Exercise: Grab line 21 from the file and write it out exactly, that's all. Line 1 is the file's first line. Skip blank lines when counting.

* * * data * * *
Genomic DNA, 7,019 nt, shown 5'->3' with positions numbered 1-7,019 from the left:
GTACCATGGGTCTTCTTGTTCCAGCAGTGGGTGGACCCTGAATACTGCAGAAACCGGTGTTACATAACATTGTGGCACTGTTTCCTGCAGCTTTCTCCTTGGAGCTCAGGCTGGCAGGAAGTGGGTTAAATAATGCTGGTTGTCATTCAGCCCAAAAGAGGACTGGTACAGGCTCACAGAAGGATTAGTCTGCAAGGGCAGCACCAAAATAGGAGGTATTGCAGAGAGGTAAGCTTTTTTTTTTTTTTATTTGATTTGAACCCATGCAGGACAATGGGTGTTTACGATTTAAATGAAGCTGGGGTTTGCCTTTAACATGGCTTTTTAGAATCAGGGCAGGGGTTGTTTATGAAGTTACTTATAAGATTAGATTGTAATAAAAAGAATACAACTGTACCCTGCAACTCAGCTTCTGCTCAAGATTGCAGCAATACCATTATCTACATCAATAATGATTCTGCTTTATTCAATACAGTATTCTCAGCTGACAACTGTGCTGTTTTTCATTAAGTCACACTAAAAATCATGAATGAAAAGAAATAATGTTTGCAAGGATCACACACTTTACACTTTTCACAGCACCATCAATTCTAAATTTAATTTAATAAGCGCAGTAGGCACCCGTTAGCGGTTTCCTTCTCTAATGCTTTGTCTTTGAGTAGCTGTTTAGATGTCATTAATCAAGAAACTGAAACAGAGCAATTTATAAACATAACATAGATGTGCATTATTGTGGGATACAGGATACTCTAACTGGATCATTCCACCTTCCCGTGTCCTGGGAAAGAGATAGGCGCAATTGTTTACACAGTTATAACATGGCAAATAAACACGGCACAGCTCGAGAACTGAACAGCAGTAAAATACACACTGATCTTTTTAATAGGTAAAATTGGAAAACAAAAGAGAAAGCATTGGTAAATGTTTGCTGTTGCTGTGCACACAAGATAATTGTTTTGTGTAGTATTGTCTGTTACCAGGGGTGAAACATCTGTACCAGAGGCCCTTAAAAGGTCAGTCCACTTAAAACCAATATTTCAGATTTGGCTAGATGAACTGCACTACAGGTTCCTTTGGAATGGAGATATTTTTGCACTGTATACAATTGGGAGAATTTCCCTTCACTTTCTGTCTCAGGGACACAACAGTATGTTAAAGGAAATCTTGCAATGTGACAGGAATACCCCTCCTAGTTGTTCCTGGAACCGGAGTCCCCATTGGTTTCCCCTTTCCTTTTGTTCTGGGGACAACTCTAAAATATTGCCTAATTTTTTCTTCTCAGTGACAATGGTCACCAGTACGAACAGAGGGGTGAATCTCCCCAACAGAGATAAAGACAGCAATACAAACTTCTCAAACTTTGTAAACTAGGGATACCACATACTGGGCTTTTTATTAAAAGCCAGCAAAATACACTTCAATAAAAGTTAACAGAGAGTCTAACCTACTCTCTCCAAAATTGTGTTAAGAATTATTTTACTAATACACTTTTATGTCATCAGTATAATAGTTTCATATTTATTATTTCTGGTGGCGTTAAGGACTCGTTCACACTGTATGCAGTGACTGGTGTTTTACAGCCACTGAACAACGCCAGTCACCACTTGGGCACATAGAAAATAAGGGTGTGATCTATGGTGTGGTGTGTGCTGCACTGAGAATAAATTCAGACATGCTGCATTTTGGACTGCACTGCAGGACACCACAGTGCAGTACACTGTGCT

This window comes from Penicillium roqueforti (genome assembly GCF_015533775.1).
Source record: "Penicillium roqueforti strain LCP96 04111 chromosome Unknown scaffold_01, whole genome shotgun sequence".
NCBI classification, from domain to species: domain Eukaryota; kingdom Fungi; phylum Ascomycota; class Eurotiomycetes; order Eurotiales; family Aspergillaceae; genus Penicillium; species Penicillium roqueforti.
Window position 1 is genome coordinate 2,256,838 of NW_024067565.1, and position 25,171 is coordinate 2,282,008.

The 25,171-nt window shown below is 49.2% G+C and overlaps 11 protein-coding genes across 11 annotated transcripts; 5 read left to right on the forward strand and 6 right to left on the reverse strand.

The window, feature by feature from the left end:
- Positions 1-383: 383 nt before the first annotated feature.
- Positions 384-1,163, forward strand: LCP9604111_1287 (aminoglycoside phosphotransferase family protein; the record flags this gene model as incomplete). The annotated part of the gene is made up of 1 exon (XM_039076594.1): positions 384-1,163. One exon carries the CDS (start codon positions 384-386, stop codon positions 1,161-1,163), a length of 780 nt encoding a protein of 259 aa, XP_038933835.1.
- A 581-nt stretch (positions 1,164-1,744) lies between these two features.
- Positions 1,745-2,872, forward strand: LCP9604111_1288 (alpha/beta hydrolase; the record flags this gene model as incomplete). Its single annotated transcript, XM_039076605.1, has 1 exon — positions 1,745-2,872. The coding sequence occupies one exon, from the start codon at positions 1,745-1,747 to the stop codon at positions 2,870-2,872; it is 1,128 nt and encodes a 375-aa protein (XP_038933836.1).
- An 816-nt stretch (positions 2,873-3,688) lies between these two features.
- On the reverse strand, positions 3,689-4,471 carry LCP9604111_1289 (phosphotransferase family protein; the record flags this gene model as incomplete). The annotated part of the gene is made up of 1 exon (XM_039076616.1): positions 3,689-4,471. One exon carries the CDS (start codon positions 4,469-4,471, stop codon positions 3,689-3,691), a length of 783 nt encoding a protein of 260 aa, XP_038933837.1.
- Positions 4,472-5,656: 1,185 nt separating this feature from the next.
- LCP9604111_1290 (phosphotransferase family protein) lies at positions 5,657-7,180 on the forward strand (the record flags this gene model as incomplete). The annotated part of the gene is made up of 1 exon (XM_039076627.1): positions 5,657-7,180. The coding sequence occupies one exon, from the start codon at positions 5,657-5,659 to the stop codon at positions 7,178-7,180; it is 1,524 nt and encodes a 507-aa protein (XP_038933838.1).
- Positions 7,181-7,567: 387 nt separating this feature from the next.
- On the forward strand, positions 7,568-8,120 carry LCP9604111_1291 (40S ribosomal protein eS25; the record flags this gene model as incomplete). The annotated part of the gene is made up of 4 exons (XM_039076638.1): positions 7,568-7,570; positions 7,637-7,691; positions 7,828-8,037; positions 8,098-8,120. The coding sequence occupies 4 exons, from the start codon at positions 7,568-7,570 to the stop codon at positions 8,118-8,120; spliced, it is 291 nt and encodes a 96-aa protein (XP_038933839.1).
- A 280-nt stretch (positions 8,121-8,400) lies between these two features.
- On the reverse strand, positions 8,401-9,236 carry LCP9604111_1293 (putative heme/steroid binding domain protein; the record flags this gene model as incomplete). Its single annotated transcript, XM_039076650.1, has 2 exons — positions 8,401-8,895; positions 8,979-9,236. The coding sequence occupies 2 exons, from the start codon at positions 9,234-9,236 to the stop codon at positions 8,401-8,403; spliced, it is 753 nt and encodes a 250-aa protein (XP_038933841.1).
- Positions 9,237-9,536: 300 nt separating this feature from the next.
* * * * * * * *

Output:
- Positions 9,237-9,536: 300 nt separating this feature from the next.